Were you involved in forestry organizations before Colorado Springs Utilities, or have you always been on the utilities side?
I began my career [at CSU] in 1987 in a college summer seasonal program. I was studying forestry and was intending to be a teacher, but working under Vic Ecklund, I quickly was hooked. I’d always loved camping, fishing, the great outdoors, so this was something that appealed to me on many levels. I spent several years in Colorado Springs Utilities’ water systems operations, and managed source water protection in the utilities’ water lab, but forestry management was always my top interest. When Vic retired in 2008, I took his former post.
You’ve been working on a Catamount Reservoir program recently, but it sounds like your geographical mandate goes much further.
If you take a big-picture analysis, many utility customers are only vaguely aware of our footprint. In recent years, we narrowed our mitigation footprint from 3 million acres to around a half-million acres, but that still means there is a huge element well outside the region, such as Summit County and the headwaters of the Arkansas. The majority of our water comes from well outside the reservoirs on North and South slopes, though Rampart Reservoir is a critical storage resource.
There’s often a lot of debate on the best way to manage fires, with USFS and the state forest services nationwide taking heat from some for letting small fires burn. Can you talk about management and mitigation steps taken in advance of fires?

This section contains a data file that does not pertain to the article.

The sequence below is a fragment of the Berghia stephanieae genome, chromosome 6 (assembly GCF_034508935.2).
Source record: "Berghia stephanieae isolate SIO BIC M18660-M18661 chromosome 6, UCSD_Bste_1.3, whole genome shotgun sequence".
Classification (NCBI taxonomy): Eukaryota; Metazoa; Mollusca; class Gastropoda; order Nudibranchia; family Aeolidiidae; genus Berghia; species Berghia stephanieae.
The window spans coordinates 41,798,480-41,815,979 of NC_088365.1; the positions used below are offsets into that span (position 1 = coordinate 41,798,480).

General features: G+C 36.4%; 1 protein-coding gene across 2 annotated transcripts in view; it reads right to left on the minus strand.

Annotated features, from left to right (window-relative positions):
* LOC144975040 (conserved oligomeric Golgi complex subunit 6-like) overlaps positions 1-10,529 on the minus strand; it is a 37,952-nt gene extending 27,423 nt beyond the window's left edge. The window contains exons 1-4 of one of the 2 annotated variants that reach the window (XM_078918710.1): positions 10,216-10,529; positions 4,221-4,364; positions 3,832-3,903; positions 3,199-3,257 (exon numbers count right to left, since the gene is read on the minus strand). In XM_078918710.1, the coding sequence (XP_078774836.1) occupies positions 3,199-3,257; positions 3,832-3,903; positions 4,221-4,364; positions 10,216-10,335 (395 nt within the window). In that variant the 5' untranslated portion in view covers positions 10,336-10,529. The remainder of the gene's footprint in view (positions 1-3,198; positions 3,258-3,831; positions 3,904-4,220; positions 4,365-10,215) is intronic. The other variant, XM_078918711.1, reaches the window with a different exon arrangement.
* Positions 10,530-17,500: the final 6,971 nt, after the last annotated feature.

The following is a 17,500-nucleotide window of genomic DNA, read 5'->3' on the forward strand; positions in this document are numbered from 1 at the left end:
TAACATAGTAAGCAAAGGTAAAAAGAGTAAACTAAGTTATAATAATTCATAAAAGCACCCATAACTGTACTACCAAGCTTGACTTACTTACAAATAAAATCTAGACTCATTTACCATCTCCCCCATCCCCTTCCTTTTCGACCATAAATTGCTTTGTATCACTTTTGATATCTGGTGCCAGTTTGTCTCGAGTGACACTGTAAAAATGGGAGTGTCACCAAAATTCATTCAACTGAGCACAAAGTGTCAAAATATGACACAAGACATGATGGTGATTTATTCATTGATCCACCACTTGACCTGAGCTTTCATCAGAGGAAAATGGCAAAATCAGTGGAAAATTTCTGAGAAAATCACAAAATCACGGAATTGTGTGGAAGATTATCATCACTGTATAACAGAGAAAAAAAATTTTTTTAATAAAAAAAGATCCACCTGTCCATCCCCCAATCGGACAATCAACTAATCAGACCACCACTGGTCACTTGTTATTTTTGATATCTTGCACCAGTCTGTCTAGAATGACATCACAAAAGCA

Mother Nature took care of growth in decades and centuries past with many low-intensity fires, but such fires were totally unlike the massive outbreaks we’ve seen in recent years throughout the West. If we are not significantly ahead in managing the extreme drought problem spots, a bad fire year can arise very suddenly, even in a year like this when precipitation has been moderate.
We’ve been lucky on the insect blight front — or at least luckier than we might have been, right? There are many huge swatches of forest in northern Arizona, Wyoming and even northwest Colorado that seem to have been all but wiped out by the Ips and pine bark beetles. We are seeing spruce budworm and spruce beetle, but we were lucky that the large beetle infestations coming down from Wyoming were halted — for now, at least. We can’t be complacent, though. Stressed trees can lead to an unhealthy forest.
Even with the amount of land CSU directly owns on the peak, aren’t close relations with the U.S. Forest Service important?
We have a broad memorandum of understanding with USFS on all kinds of areas of collaboration. The new three-way effort with ourselves, U.S. Forest Service, and Colorado State Fire Service is critical to maintaining the health of the two national forests near us. In addition, a lot of our water comes directly from USFS lands.
Did you have an inkling this award was coming from CSFS?
This was a big surprise, even though I’ve been working with them since the late 1980s. The Woodland Park field office of CSFS is just a wonderful group, with some of the best regional experts in fire mitigation.